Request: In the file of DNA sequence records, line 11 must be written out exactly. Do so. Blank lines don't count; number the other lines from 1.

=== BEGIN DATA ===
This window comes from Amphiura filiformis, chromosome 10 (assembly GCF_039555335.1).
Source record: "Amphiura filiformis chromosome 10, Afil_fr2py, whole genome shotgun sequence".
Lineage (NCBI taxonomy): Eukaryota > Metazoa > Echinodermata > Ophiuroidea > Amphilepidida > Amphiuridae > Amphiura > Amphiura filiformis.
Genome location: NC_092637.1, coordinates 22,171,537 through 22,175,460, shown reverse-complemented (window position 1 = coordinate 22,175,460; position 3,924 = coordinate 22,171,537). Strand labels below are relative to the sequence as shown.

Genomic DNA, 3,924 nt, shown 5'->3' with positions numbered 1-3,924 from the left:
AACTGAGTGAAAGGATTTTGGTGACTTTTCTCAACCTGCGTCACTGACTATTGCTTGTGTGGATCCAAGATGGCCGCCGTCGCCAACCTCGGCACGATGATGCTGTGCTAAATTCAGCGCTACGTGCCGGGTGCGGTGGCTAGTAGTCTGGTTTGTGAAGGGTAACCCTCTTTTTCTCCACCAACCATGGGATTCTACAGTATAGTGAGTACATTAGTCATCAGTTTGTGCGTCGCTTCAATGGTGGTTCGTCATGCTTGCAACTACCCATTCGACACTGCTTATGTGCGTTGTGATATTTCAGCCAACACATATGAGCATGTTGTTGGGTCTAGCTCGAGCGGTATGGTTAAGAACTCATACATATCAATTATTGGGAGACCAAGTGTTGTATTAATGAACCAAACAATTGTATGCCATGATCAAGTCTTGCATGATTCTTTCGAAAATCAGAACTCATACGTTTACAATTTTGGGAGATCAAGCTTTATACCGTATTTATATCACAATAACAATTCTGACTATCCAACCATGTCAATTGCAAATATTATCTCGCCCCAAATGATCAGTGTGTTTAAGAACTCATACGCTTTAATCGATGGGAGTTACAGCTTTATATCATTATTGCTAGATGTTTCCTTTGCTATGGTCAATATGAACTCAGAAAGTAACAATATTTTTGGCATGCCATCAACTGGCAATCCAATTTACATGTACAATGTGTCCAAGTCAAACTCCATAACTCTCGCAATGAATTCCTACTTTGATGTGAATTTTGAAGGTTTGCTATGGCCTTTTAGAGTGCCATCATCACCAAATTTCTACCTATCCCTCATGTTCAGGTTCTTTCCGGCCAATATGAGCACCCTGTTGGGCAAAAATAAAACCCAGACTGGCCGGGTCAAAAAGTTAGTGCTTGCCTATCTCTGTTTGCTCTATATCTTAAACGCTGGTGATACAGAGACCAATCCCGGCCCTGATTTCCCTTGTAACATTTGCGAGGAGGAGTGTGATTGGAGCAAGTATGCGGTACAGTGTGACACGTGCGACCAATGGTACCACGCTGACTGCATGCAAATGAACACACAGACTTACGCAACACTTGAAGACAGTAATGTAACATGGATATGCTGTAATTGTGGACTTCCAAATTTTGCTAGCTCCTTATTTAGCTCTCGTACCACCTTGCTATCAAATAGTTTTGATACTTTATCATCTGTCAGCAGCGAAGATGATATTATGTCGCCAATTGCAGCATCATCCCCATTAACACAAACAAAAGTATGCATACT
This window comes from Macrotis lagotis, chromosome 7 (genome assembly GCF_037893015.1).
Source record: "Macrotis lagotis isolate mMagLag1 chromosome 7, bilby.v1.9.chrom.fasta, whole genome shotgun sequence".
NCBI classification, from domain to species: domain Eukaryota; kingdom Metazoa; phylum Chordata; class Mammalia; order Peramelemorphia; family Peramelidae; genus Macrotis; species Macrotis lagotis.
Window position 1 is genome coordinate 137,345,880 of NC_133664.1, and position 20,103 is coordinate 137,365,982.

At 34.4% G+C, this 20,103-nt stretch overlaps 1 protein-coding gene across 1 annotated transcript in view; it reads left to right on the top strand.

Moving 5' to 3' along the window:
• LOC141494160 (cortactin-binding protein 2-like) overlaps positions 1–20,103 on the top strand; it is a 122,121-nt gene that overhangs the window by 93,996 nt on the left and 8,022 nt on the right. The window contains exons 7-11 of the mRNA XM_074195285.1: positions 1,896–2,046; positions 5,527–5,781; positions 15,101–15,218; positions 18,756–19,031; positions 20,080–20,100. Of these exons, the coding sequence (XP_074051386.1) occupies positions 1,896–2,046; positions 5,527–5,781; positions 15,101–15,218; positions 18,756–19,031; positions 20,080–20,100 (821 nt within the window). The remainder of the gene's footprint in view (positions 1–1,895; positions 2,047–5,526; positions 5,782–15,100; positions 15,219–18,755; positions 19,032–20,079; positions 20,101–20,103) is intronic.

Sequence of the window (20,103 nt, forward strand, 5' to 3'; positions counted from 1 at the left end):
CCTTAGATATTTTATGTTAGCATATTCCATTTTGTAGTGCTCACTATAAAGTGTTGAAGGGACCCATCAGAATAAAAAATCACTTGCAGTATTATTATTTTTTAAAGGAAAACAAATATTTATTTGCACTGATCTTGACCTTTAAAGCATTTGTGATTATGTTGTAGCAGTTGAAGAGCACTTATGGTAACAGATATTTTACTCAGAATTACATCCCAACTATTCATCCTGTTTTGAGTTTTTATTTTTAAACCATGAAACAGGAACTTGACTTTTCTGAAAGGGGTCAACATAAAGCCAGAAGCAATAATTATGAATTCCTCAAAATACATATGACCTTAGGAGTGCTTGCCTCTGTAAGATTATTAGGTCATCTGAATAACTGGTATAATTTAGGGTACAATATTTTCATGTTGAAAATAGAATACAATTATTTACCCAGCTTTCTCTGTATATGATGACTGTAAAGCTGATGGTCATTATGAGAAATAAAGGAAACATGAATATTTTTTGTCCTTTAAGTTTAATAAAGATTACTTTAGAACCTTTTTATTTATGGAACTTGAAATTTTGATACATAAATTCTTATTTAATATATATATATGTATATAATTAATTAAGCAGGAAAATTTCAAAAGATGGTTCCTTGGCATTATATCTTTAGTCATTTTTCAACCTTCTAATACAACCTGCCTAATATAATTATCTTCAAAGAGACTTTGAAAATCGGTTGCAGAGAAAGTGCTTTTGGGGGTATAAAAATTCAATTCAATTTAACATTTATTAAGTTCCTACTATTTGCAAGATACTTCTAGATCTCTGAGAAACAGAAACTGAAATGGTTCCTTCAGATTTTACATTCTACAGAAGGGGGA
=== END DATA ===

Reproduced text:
At 34.4% G+C, this 20,103-nt stretch overlaps 1 protein-coding gene across 1 annotated transcript in view; it reads left to right on the top strand.